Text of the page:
Issue Date: July 1, 2005
Infectiously entertaining essays reflect a bibliophile's passion
Reviewed by JEFF SEVERNS GUNTZEL
Ive never read any of British author Nick Hornbys novels, but Ive picked a few up since reading The Polysyllabic Spree, a collection of Mr. Hornbys monthly essays about what hes been reading -- and sometimes what he hasnt been reading -- from the exceptional magazine The Believer.
Books are, lets face it, better than everything else, Mr. Hornby writes in his new book. If we played cultural Fantasy Boxing League, and made books go 15 rounds in the ring against the best that any other art form had to offer, then books would win pretty much every time. Go on, try it. The Magic Flute v. Middlemarch? Middlemarch in six. The Last Supper v. Crime and Punishment? Fyodor on points. See?
Mr. Hornby begins each month with a list in two columns: Books Bought and Books Read.
The list is, predictably, never balanced. Most months, books bought beat books read.
The books hes read spark an infectiously entertaining chain of reflection, confession and hyperbole.
Through Hornbys stream of consciousness reviews we learn a lot about a lot of books, but we also learn a lot about him. Reviewing one book, he talks bluntly about raising his autistic son. Reviewing another: why you might consider encouraging your kids to smoke (he makes perfect sense).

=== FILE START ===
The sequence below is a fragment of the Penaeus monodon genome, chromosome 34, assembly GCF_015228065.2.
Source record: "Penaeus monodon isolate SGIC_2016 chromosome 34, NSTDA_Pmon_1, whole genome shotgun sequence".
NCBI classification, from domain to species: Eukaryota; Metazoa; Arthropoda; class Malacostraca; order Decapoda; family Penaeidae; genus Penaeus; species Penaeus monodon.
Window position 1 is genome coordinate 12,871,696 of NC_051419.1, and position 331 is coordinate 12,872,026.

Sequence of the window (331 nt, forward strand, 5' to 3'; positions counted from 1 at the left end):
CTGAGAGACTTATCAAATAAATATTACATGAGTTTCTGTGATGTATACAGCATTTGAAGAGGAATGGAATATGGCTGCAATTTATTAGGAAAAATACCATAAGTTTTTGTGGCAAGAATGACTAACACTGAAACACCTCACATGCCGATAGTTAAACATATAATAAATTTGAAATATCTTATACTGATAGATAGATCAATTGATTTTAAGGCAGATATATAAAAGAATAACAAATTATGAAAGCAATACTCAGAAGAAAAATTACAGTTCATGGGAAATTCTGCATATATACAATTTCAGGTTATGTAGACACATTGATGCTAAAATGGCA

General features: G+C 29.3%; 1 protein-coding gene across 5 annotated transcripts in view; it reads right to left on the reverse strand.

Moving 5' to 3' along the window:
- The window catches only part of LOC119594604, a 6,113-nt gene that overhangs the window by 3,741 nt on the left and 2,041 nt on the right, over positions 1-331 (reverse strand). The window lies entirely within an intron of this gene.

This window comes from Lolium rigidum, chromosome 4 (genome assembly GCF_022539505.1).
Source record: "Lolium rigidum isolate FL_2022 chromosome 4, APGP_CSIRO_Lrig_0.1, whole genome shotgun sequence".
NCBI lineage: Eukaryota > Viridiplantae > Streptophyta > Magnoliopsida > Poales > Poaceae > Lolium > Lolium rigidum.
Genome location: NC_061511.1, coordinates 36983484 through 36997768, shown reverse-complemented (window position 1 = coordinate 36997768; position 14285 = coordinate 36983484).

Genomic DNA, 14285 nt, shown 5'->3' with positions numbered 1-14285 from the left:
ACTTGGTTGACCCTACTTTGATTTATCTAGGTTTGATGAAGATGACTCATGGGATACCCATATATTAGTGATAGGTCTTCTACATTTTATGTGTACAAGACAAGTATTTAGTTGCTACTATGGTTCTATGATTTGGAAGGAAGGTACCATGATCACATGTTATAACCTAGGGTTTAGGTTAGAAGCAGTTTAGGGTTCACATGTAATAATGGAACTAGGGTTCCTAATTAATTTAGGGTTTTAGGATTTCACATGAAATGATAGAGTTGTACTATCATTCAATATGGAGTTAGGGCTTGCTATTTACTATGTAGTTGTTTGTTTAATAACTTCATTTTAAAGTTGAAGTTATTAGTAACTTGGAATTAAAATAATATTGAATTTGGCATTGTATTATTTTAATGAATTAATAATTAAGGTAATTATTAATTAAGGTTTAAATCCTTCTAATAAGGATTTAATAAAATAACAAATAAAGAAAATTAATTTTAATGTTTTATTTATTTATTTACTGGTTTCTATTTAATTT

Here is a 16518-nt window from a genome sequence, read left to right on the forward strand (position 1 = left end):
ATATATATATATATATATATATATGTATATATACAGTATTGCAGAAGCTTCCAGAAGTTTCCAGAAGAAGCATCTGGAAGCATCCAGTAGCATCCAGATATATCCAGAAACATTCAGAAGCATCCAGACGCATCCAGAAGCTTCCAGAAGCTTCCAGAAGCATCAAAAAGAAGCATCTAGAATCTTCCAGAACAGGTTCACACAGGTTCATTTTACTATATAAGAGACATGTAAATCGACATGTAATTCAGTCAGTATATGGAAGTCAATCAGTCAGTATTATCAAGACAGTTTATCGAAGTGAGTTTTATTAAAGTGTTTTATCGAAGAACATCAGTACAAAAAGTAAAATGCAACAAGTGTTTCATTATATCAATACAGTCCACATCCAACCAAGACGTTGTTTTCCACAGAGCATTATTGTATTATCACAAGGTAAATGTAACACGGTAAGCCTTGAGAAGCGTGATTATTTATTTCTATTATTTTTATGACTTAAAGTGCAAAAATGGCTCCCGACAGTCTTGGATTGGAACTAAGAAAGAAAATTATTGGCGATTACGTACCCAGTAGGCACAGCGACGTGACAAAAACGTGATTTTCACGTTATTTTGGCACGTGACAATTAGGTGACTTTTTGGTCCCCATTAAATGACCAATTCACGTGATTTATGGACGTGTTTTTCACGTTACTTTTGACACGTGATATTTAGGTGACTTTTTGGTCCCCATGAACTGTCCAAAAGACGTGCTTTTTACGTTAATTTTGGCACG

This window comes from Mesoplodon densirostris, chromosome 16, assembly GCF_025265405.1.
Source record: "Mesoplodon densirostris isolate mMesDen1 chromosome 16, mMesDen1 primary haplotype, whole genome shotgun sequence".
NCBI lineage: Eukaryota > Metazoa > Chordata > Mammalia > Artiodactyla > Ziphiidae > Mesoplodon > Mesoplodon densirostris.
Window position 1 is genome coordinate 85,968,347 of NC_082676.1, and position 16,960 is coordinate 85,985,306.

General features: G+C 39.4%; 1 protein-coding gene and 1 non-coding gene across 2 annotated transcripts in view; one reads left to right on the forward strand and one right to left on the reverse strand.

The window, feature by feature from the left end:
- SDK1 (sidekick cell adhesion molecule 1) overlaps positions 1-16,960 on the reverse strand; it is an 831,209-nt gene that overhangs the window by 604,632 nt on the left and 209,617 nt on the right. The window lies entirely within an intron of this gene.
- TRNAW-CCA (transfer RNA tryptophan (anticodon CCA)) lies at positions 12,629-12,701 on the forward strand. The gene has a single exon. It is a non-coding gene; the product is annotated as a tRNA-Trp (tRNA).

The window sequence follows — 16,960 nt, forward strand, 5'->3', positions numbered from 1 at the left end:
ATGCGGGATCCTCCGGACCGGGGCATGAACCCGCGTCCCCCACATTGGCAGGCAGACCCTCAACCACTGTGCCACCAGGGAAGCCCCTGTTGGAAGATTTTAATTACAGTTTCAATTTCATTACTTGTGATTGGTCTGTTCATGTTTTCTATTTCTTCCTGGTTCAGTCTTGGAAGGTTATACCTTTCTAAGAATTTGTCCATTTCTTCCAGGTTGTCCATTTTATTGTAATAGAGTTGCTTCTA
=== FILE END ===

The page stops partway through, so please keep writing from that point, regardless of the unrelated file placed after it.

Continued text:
The completion of a Dickens novel sends him into a funk. Of the brilliantly eccentric characters, he says, I miss them all. And Chekhovs sappy letters to his lover embarrass him: For Gods sake, pull yourself together, man! Youre a major cultural figure!
Commenting on Gabriel Zaids So Many Books, he quotes the author: The truly cultured are capable of owning thousands of unread books without losing their composure or their desire for more.
Thats me! Mr. Hornby responds, And you, probably! Thats us! Thousands of unread books! Truly cultured! Look at this months list: Chekhovs letters, Amis letters, Dylan Thomas letters What are the chances of getting through that lot?
Hornbys book lovers explosion leads to another epiphany: With each passing year, and with each whimsical purchase, our libraries become more and more able to articulate who we are, whether we read the books or not. Maybe thats not worth the 30-odd quid I blew on those collections of letters, admittedly, but its got to be worth something, right?
Good enough for me. The same night I finished The Pollysyllabic Spree, I headed off to an independent bookstore in my neighborhood, carrying Mr. Hornbys book as a shopping list and feeling fully justified.
Jeff Severns Guntzel is an NCR staff writer. His e-mail address is email@example.com.
National Catholic Reporter, July 1, 2005
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